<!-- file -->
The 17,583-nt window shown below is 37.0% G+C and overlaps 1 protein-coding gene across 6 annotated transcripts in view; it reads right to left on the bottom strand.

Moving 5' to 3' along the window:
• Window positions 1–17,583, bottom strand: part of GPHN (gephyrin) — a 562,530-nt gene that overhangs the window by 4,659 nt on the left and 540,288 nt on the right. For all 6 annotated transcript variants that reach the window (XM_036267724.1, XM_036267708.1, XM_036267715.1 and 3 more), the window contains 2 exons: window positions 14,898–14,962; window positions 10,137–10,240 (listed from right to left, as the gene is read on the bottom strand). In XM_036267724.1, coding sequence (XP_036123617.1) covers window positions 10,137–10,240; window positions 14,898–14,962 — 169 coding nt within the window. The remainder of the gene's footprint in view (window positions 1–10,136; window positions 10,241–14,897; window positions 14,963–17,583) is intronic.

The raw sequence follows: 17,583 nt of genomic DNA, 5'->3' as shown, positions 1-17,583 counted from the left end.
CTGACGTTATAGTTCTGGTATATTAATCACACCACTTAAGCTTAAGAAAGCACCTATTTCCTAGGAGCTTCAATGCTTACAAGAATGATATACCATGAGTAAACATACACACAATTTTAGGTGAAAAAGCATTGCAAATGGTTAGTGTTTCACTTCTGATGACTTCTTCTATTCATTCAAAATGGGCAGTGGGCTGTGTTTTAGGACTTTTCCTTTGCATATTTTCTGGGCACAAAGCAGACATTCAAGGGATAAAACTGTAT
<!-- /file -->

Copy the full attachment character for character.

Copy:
The 17,583-nt window shown below is 37.0% G+C and overlaps 1 protein-coding gene across 6 annotated transcripts in view; it reads right to left on the bottom strand.

Moving 5' to 3' along the window:
• Window positions 1–17,583, bottom strand: part of GPHN (gephyrin) — a 562,530-nt gene that overhangs the window by 4,659 nt on the left and 540,288 nt on the right. For all 6 annotated transcript variants that reach the window (XM_036267724.1, XM_036267708.1, XM_036267715.1 and 3 more), the window contains 2 exons: window positions 14,898–14,962; window positions 10,137–10,240 (listed from right to left, as the gene is read on the bottom strand). In XM_036267724.1, coding sequence (XP_036123617.1) covers window positions 10,137–10,240; window positions 14,898–14,962 — 169 coding nt within the window. The remainder of the gene's footprint in view (window positions 1–10,136; window positions 10,241–14,897; window positions 14,963–17,583) is intronic.

The raw sequence follows: 17,583 nt of genomic DNA, 5'->3' as shown, positions 1-17,583 counted from the left end.
CTGACGTTATAGTTCTGGTATATTAATCACACCACTTAAGCTTAAGAAAGCACCTATTTCCTAGGAGCTTCAATGCTTACAAGAATGATATACCATGAGTAAACATACACACAATTTTAGGTGAAAAAGCATTGCAAATGGTTAGTGTTTCACTTCTGATGACTTCTTCTATTCATTCAAAATGGGCAGTGGGCTGTGTTTTAGGACTTTTCCTTTGCATATTTTCTGGGCACAAAGCAGACATTCAAGGGATAAAACTGTAT